The PRC Public Representative recognized the potential “rate shock” facing nonprofit mailers, and urged the USPS to apply any corrective price adjustments (over the annual CPI cap increase) over more than two       price-adjustment cycles.

There isn’t a time constraint applicable for the PRC to issue a decision on the matter, and the comment period on the USPS proposal ended on September 18th.  Knowing the possibility of a legal challenge, the PRC may be more deliberate in issuing its ruling than usual.  We’ll keep you posted as this issue unfolds.

*from The Bureau-October 2017 issue

 

Postal Rate Decreases Coming in April

BEB POSTAL RATES DECREASING APRIIL 2016The USPS & PRC (Postal Regulatory Commission) have started preparation for the end of the exigent surcharge that’s been in place since January 2014.  The surcharge removal is projected to end in early April, but that date is only a forecast at this point, as it’s based solely on when the full amount authorized to be derived from the surcharge ($4.63 billion) will be collected.

For obvious reasons, the PRC is interested in ensuring that the correct date is set for the end of the surcharge and, accordingly, had directed the Postal Service to provide biweekly updates on the amount collected beginning in the postal quarter when the end of the surcharge was anticipated. Also, the agency must give 45 days’ notice of the end of the surcharge.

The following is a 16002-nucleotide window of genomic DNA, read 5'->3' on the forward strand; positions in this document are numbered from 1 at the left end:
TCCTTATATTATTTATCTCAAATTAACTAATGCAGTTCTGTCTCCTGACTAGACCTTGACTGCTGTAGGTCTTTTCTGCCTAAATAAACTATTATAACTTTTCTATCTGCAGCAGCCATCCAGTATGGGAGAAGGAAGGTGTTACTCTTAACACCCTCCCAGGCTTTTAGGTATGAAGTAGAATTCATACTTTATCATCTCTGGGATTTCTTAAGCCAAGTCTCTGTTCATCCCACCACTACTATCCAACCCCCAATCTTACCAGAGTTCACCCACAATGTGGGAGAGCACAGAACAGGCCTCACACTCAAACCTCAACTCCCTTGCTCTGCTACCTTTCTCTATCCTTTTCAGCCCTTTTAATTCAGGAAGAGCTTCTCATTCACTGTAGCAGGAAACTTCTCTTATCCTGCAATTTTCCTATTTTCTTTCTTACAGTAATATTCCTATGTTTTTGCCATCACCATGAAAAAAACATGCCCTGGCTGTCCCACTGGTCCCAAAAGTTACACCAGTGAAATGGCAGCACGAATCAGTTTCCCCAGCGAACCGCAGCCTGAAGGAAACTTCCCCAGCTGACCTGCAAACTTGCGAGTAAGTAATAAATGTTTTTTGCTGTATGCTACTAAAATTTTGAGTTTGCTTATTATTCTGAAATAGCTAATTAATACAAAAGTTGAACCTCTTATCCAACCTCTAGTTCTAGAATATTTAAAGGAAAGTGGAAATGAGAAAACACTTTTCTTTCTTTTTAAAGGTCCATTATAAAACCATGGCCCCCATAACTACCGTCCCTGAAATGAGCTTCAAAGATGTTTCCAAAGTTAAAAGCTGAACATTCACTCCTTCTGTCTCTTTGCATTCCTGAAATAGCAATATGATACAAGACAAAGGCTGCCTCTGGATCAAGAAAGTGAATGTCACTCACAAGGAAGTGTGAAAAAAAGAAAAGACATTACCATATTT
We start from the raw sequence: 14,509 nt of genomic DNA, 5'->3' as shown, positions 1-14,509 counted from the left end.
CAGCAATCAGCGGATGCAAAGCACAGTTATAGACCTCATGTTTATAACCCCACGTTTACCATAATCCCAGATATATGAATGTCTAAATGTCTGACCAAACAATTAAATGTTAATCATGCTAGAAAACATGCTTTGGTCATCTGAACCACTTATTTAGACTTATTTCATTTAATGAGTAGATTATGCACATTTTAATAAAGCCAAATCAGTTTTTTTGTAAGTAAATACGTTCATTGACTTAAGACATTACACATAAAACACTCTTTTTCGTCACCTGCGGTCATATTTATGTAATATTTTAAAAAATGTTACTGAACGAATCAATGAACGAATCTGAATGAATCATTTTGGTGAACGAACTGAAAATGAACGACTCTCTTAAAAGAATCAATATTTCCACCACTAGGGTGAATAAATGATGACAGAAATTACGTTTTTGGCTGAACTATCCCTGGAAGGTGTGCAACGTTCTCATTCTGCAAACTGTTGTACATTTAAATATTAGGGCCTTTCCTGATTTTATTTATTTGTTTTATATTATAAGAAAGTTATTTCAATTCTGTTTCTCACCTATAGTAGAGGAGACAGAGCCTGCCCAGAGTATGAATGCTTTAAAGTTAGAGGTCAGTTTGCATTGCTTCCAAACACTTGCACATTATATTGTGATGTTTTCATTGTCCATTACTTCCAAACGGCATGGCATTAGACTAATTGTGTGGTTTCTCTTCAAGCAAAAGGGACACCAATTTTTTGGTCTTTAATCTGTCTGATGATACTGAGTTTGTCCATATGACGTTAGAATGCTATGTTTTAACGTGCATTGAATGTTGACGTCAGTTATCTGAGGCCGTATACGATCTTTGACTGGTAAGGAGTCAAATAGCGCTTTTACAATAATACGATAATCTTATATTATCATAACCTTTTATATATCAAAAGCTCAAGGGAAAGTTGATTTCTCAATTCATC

In its February 14 report, the USPS explained that it had collected an estimated $4.347 billion, including $827.1 million so far in FY 2016.   For the 750 days that the surcharge had been in effect through February 14, the USPS averaged about $5.796 million per day in additional revenue. At that rate the total should take just over 799 days to collect, or until about April 3, 2016.   As the PRC has noted, the USPS is entitled to collect only the amount the commission authorized, and there’s no process for refunding any excess collected from ratepayers, so the need to be as precise as possible in setting the end date is clear.  In the meantime, the surcharge revenue continues to accumulate, mailers look forward to lower rates in April, and the Postal Service worries how it will replace the 4.3% of revenue.